Friday, May 11th, 2012
Two Children Die in Hot Cars as Risky Season Begins
It’s a tragic sign of spring: Two young children have died this month in Texas and Missouri after their parents accidentally left them all day in hot vehicles.
After Abuse Investigation, Kids Often Remain at Risk
Children who remain at home after an abuse investigation are often still facing risk factors for maltreatment a few years later, a new study finds.
Should Pregnant Women Be Accommodated in the Workplace?
Not all companies are eager to oblige the needs of expectant workers. The newly proposed Pregnant Workers Fairness Act aims to force employers’ hand.
Watching TV Steers Children Toward Eating Junk
Spending time in front of the tube not only leads to mindless eating, but also sets children up to prefer unhealthy foods in general.
Blood Test May Help Identify Kids’ Smoke Exposure: Study
More than half of the children who took part in a study on exposure to cigarette smoke tested positive for such exposure, despite only a handful of their parents admitting to lighting up, according to a U.S. study.
In Mensa or Not, this Tot Proves She’s Still a Tot
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Three-year-old Emmelyn Roettger may be the nation’s youngest member of Mensa, the high-IQ society, but for any toddler, potty breaks take precedence — even during interviews on national television.
blood test, child abuse, child obesity, junk food, Mensa, pregnant women, secondhand smoke, Television, Today show, TV | Categories:
Monday, January 3rd, 2011
Chubby babies ‘obese’ as early as 9 months, study says
32 percent of 7,500 American babies can be called obese at 9 months. Experts say the best way to control a baby’s weight is to monitor portion size. They say the difference is probably only a 150-calorie difference and the problem could be solved in as little as a few weeks. (MSNBC)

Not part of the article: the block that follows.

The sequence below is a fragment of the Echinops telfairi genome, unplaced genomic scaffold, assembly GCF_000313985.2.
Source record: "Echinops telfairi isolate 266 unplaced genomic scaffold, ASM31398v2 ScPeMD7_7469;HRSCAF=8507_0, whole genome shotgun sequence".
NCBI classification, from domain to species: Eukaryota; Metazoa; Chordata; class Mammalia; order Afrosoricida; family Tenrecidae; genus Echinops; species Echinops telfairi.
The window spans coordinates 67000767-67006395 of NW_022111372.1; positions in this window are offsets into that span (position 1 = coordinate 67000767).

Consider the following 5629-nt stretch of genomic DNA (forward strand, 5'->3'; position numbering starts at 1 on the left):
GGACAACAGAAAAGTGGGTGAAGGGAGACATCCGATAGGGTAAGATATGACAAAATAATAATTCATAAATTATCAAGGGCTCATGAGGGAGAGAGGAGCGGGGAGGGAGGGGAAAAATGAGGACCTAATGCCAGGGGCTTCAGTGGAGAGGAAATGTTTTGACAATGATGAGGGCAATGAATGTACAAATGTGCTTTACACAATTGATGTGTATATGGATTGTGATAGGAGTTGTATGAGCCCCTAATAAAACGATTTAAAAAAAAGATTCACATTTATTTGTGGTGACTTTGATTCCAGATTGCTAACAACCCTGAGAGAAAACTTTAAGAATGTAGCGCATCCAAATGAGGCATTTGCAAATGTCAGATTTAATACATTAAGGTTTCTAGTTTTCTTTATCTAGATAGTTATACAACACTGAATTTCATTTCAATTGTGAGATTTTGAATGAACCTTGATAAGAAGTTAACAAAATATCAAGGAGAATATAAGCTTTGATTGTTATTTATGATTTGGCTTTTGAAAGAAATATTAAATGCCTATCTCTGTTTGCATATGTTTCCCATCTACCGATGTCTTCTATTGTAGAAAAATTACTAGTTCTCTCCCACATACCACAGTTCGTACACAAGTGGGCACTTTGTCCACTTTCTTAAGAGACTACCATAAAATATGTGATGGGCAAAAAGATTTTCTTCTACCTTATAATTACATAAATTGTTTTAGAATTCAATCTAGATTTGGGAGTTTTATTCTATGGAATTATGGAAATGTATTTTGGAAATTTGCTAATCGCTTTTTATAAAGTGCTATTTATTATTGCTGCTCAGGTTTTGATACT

More Tiny Babies Surviving, but with Health Risks
The chance of survival rate for babies born under 400 grams is on the rise. Their actual size is not the largest issue, but their stage in development. The survivors were unusually small for their gestational ages but more fully formed than an average 400-gram fetus. Baby girls seem to have better odds of living through the ordeal than boys. (Fox News)
Study: Breast-Feeding Would Save Lives, Money
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A recent cost analysis revealed that if 90 percent of women breast-fed their babies billions of dollars could be saved, along with 900 babies’ lives. Dangerous ailments such as stomach viruses, ear infections , asthma , juvenile diabetes , Sudden Infant Death Syndrome and childhood leukemia , could be preventable by breast-feeding. (Fox News)